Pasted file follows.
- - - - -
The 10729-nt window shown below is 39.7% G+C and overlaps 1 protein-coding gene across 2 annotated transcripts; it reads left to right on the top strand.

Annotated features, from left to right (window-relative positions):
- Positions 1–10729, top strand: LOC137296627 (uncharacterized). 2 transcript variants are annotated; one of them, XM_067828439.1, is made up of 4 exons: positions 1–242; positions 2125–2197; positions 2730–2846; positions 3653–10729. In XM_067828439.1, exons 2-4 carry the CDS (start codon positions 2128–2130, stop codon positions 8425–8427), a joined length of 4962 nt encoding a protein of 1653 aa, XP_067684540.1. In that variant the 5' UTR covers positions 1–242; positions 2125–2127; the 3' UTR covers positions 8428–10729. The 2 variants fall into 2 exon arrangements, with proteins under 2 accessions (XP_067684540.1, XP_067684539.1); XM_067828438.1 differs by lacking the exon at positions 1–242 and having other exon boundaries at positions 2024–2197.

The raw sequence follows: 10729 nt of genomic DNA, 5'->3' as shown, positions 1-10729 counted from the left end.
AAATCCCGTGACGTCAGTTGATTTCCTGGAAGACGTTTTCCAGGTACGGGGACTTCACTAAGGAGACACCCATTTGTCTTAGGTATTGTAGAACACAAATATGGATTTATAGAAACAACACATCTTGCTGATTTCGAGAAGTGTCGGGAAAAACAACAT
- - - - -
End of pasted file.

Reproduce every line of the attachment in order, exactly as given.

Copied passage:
The 10729-nt window shown below is 39.7% G+C and overlaps 1 protein-coding gene across 2 annotated transcripts; it reads left to right on the top strand.

Annotated features, from left to right (window-relative positions):
- Positions 1–10729, top strand: LOC137296627 (uncharacterized). 2 transcript variants are annotated; one of them, XM_067828439.1, is made up of 4 exons: positions 1–242; positions 2125–2197; positions 2730–2846; positions 3653–10729. In XM_067828439.1, exons 2-4 carry the CDS (start codon positions 2128–2130, stop codon positions 8425–8427), a joined length of 4962 nt encoding a protein of 1653 aa, XP_067684540.1. In that variant the 5' UTR covers positions 1–242; positions 2125–2127; the 3' UTR covers positions 8428–10729. The 2 variants fall into 2 exon arrangements, with proteins under 2 accessions (XP_067684540.1, XP_067684539.1); XM_067828438.1 differs by lacking the exon at positions 1–242 and having other exon boundaries at positions 2024–2197.

The raw sequence follows: 10729 nt of genomic DNA, 5'->3' as shown, positions 1-10729 counted from the left end.
AAATCCCGTGACGTCAGTTGATTTCCTGGAAGACGTTTTCCAGGTACGGGGACTTCACTAAGGAGACACCCATTTGTCTTAGGTATTGTAGAACACAAATATGGATTTATAGAAACAACACATCTTGCTGATTTCGAGAAGTGTCGGGAAAAACAACAT